Monday, May 18th 2020

NVIDIA Investors Claw Back at Company, Claiming $1 Billion Mining GPU Revenue Hidden Away in the Gaming Division

NVIDIA investors have recently filed a suit against the company, claiming that NVIDIA wrongfully detailed its revenue indicators between departments. The main point of contention here is that investors claim NVIDIA knowingly obfuscated the total value of the crypto market boom (and subsequent bust) from investors, thus painting a picture of the company's outlook than was different from reality (making demand for the Gaming division look higher than it was in reality) and exposing them to a different state of affairs and revenue gains than they expected. The investors say that NVIDIA knew that a not insignificant number of its graphics cards sold between 2017 and 2018 was being bought-up solely for the purpose of crypto mining, and that the company knew this (and even marketed GPUs specifically for that purpose).

The crypto mining boom had miners gobbling up all NVIDIA and AMD graphics cards that they could, with both companies seemingly increasing production to meet the crypto mining bubble demand. However, due to the economics of crypto mining, it was clear that any profits derived from this bubble would ultimately open the door to an explosive logistics problem, as miners offloaded their graphics cards to the second-hand market, which could ultimately harm NVIDIA's financial book. Of course, one can look at NVIDIA's revenue categories at the time to see that crypto would hardly fit neatly into either the Gaming, Professional Visualization, Datacenter, Auto, or OEM & IP divisions.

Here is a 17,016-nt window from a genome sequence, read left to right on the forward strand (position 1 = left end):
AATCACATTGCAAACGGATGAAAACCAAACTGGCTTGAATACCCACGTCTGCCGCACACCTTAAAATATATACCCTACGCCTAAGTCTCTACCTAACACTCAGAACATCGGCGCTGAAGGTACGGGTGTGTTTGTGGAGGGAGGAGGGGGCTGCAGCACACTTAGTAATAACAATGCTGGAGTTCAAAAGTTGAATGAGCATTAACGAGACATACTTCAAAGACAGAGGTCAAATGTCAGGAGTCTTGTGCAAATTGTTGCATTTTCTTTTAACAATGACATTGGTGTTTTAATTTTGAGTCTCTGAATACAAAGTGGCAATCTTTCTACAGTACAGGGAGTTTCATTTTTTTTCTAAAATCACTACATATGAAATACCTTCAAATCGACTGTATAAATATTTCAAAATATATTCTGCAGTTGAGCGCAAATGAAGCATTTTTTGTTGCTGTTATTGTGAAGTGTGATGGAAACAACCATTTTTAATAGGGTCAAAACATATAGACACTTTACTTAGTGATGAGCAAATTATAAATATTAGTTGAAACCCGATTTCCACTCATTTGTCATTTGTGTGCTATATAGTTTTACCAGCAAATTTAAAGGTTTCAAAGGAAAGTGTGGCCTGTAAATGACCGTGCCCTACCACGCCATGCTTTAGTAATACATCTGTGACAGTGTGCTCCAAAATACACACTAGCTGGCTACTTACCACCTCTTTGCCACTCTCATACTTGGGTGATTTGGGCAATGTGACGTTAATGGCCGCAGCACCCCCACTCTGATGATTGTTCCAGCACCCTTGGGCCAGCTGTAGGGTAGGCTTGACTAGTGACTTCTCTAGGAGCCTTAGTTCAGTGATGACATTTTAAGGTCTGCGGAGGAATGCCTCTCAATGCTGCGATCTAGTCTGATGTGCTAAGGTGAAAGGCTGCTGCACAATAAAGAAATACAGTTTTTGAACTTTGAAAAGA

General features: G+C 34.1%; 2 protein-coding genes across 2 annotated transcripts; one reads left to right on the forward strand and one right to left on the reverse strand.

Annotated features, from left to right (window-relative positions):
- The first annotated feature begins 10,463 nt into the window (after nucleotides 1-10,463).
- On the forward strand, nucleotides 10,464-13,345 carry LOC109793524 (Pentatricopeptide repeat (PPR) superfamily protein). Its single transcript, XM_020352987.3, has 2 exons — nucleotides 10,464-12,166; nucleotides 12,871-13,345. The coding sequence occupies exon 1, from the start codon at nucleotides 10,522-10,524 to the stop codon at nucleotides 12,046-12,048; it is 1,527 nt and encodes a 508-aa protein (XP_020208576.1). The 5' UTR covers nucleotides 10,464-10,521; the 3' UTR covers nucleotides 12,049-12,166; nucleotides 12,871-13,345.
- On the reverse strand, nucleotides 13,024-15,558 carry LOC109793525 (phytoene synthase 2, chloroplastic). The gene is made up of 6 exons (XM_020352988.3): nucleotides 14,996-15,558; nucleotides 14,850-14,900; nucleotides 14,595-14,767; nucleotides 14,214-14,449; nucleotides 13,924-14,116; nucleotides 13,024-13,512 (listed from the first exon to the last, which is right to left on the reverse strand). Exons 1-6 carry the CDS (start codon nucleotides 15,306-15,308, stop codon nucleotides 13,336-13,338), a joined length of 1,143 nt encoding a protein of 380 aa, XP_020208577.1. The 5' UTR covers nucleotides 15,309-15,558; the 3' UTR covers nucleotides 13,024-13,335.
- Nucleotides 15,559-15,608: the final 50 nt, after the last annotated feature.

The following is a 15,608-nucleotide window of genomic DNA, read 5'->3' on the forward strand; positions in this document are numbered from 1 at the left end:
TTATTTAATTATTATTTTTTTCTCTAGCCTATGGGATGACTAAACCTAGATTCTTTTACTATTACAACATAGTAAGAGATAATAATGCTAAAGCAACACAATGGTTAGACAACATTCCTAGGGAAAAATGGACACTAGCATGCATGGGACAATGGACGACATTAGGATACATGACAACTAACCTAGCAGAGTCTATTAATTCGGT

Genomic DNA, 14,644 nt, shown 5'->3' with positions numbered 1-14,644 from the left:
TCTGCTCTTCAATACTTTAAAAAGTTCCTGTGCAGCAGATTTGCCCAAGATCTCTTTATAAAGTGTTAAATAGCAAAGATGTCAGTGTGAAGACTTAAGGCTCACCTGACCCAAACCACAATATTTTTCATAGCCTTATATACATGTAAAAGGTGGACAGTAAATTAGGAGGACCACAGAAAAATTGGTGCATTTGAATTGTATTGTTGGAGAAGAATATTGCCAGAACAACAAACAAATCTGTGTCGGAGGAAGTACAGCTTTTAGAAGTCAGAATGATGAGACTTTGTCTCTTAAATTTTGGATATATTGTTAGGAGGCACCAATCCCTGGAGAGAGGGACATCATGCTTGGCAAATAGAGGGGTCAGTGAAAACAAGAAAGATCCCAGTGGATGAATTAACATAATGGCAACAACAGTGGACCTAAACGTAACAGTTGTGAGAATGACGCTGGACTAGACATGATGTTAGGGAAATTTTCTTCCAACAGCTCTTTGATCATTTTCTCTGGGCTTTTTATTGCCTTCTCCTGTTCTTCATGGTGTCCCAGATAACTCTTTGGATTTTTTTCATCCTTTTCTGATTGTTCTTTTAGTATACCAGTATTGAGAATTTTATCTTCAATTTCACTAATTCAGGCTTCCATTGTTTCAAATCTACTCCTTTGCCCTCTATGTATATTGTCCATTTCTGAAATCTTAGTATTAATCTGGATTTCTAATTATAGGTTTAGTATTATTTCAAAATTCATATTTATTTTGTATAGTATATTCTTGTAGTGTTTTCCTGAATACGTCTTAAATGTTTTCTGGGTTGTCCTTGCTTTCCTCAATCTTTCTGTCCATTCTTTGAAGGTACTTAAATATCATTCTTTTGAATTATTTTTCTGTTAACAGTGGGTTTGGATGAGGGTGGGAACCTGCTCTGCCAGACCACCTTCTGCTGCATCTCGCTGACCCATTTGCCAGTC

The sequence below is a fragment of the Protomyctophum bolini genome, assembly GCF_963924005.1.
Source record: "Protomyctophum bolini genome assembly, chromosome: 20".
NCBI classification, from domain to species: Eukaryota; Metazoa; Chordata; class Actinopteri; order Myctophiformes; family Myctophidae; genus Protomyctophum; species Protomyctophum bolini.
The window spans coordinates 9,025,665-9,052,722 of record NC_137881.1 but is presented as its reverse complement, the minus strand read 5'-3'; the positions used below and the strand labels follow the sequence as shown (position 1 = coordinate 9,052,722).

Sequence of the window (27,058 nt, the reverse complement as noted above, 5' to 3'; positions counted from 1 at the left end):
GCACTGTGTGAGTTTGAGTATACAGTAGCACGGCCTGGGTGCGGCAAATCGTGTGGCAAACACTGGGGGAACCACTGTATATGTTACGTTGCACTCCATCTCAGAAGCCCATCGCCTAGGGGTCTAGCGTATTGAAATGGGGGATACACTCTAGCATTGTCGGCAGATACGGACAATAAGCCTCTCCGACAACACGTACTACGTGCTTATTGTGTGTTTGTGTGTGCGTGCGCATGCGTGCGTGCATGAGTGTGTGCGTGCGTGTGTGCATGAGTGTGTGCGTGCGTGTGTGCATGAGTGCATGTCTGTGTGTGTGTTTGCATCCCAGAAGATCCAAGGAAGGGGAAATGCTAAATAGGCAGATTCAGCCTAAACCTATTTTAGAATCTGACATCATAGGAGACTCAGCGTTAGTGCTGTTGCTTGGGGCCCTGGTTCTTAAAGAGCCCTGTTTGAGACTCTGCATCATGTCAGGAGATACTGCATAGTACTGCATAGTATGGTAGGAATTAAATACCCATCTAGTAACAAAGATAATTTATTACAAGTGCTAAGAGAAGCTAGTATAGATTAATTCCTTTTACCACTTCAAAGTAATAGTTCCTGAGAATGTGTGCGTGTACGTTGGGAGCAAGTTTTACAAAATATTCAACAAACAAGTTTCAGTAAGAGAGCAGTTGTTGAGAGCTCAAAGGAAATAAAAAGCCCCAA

Sources: The Register, via Tom's Hardware
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37 Comments on NVIDIA Investors Claw Back at Company, Claiming $1 Billion Mining GPU Revenue Hidden Away in the Gaming Division

#1
the54thvoid
It's odd. I'm no investor but it was pretty damn obvious what was driving the share price (and the cost of GPU's) through the roof. Yup, I'm also sure there was 'creative' accounting but frankly, the crypto bubble on GPU share prices was more obvious than JSH's love of leather jackets. Boo hoo, sob sob - no sympathy here.
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#2
hat
Enthusiast
Sounds like someone was trying to ride the crypto wave in another way, got burned, and wants to sue over it.
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#3
xkm1948
More like some law firms teamed up with some share holders trying to shake off a few bags of coins from Nvidia.
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#4
Kaotik
hat
Sounds like someone was trying to ride the crypto wave in another way, got burned, and wants to sue over it.
xkm1948
More like some law firms teamed up with some share holders trying to shake off a few bags of coins from Nvidia.